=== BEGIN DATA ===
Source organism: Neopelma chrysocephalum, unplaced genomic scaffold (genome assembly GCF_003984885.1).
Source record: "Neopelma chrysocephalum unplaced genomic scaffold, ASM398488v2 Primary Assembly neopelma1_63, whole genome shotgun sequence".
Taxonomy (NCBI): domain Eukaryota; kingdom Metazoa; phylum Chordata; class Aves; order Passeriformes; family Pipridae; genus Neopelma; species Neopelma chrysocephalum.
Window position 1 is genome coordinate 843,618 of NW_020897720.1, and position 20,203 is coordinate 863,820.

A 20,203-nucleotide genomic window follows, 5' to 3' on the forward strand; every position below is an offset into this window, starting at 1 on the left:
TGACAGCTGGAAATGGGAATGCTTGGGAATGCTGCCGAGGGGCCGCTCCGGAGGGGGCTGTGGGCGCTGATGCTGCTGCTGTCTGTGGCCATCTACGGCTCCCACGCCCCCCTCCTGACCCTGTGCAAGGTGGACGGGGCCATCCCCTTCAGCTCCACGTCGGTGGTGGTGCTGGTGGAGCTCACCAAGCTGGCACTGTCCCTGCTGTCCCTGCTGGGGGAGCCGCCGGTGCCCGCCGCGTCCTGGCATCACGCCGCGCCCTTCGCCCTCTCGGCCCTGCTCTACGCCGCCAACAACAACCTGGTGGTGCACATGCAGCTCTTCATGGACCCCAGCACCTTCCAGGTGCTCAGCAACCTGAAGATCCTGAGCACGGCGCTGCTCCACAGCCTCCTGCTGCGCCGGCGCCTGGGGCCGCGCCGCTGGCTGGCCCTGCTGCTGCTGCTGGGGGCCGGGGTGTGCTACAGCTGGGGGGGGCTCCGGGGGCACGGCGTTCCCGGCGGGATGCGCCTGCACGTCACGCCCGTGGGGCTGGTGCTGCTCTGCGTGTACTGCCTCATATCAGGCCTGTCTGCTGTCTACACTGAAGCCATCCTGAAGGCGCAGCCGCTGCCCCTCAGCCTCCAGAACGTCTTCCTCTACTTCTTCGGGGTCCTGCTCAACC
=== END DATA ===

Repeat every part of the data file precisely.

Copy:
Source organism: Neopelma chrysocephalum, unplaced genomic scaffold (genome assembly GCF_003984885.1).
Source record: "Neopelma chrysocephalum unplaced genomic scaffold, ASM398488v2 Primary Assembly neopelma1_63, whole genome shotgun sequence".
Taxonomy (NCBI): domain Eukaryota; kingdom Metazoa; phylum Chordata; class Aves; order Passeriformes; family Pipridae; genus Neopelma; species Neopelma chrysocephalum.
Window position 1 is genome coordinate 843,618 of NW_020897720.1, and position 20,203 is coordinate 863,820.

A 20,203-nucleotide genomic window follows, 5' to 3' on the forward strand; every position below is an offset into this window, starting at 1 on the left:
TGACAGCTGGAAATGGGAATGCTTGGGAATGCTGCCGAGGGGCCGCTCCGGAGGGGGCTGTGGGCGCTGATGCTGCTGCTGTCTGTGGCCATCTACGGCTCCCACGCCCCCCTCCTGACCCTGTGCAAGGTGGACGGGGCCATCCCCTTCAGCTCCACGTCGGTGGTGGTGCTGGTGGAGCTCACCAAGCTGGCACTGTCCCTGCTGTCCCTGCTGGGGGAGCCGCCGGTGCCCGCCGCGTCCTGGCATCACGCCGCGCCCTTCGCCCTCTCGGCCCTGCTCTACGCCGCCAACAACAACCTGGTGGTGCACATGCAGCTCTTCATGGACCCCAGCACCTTCCAGGTGCTCAGCAACCTGAAGATCCTGAGCACGGCGCTGCTCCACAGCCTCCTGCTGCGCCGGCGCCTGGGGCCGCGCCGCTGGCTGGCCCTGCTGCTGCTGCTGGGGGCCGGGGTGTGCTACAGCTGGGGGGGGCTCCGGGGGCACGGCGTTCCCGGCGGGATGCGCCTGCACGTCACGCCCGTGGGGCTGGTGCTGCTCTGCGTGTACTGCCTCATATCAGGCCTGTCTGCTGTCTACACTGAAGCCATCCTGAAGGCGCAGCCGCTGCCCCTCAGCCTCCAGAACGTCTTCCTCTACTTCTTCGGGGTCCTGCTCAACC